Letter: Divestment Is an Inefficient Sustainability Measure

To the Editor:

In the November 16 issue of The Student Life the Editorial Board expressed their support for the divestment movement that has picked up support at the 5Cs. I support sustainability efforts taken by colleges to promote responsible lifestyle practices, but I disagree with the Editorial Board’s description of a liberal arts education supporting divestment. Students learn about the looming threat that our current lifestyle patterns have on nature, the environment and society in general, but students also learn about the contributions and inventions that fossil fuels made possible. The first coal reserves in Europe led to the invention of the steam engine and the start of the Industrial Revolution. Ever since, we have evolved and grown as a society while engineering newer and more efficient engines that utilize various fuels to make our lives easier and convenient. Extraction methods of these fuels are also more efficient and cleaner than in the past. Power plants, airplanes, cars and other technologies that we enjoy today are becoming more efficient as time goes on. The growing popularity and demand for sustainability forces oil, car, utility and transportation companies to emphasize sustainability as well as a commitment to cleaner, safer and more efficient services. How can we divest from the fuel sources that continue to fuel a major part of our lives today?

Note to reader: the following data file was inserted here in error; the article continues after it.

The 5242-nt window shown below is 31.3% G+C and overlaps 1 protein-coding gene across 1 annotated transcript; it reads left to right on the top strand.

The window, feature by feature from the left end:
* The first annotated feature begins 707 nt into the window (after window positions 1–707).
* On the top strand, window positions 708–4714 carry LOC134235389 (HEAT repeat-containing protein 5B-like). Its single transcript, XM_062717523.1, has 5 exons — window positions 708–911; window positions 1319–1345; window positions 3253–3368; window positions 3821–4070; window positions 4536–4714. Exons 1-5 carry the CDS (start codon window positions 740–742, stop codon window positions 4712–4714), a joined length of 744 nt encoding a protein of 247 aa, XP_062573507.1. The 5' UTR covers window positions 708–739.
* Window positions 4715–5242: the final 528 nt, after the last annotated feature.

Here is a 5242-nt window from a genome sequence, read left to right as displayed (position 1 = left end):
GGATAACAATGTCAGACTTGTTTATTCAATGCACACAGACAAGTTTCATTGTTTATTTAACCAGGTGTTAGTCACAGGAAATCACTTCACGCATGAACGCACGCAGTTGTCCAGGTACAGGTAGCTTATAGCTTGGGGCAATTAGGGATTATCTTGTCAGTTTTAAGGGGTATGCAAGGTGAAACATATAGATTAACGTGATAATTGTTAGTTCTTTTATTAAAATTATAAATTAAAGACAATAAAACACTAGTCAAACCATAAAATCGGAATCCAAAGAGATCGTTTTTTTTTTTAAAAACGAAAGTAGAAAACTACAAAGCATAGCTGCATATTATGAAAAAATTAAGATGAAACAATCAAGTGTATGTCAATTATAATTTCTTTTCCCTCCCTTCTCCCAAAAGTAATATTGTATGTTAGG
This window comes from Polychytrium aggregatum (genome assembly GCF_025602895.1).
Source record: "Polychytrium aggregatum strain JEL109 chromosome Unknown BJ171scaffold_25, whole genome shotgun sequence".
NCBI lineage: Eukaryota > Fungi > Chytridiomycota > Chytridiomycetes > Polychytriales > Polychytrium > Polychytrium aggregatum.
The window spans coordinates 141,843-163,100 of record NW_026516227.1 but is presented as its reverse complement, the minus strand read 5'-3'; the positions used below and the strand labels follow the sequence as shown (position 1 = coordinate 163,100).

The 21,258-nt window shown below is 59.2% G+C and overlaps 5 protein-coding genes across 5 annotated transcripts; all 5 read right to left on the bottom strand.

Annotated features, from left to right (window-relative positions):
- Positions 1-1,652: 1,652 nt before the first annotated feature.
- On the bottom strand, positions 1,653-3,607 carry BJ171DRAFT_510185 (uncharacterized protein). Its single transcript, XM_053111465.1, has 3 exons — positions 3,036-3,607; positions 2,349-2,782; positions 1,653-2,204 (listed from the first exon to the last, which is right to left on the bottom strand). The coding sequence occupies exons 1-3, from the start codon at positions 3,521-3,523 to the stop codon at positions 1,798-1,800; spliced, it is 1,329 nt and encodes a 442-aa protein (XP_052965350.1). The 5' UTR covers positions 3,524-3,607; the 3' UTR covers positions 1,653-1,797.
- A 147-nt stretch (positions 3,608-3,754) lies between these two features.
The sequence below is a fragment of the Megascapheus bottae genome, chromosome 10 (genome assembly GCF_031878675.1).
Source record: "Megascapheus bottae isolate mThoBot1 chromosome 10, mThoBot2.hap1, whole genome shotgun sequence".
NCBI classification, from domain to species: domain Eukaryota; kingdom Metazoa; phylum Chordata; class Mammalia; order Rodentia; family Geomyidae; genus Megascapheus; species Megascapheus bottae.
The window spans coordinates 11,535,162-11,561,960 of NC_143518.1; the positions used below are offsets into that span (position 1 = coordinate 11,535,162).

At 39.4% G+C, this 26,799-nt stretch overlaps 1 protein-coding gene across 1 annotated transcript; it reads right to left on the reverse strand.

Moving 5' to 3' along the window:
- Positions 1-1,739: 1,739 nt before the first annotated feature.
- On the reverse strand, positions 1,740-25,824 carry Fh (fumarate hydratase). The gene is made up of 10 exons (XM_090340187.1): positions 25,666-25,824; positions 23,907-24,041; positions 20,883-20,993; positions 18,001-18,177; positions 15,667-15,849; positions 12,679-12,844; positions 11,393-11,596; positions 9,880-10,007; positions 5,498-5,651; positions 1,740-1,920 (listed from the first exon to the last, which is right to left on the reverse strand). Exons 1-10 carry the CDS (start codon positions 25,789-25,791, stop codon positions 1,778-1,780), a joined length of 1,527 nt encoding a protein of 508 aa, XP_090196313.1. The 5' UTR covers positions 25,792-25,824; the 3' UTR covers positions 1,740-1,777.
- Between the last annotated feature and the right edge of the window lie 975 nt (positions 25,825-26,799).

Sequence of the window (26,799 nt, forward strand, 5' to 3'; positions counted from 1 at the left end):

Divestment is a withdrawal of funds from a company in order to make a social or moral statement, but I doubt our efforts would be successful. Divestment from these sources would make their stock fall significantly, but only for a short period of time. After the financial crisis, numerous banks have held on to cash and remain cautious with their investments to prevent further losses. Trillions of dollars in reserves combined with a lower priced and undervalued stock as a result of divestment provide the banks a rare opportunity to make massive profits and return the oil and coal stocks to their normal levels. Our efforts would cause an insignificant impact on coal and oil companies that continue to find and burn their fuel in cleaner and more efficient ways, while the colleges would risk a loss of gains in their endowment funds. Sustainable and clean energy is something we should all support, but divestment is not an efficient way to achieve this goal.

Jose Ruiz

Pomona College Class of 2016

Facebook Comments

Leave a Reply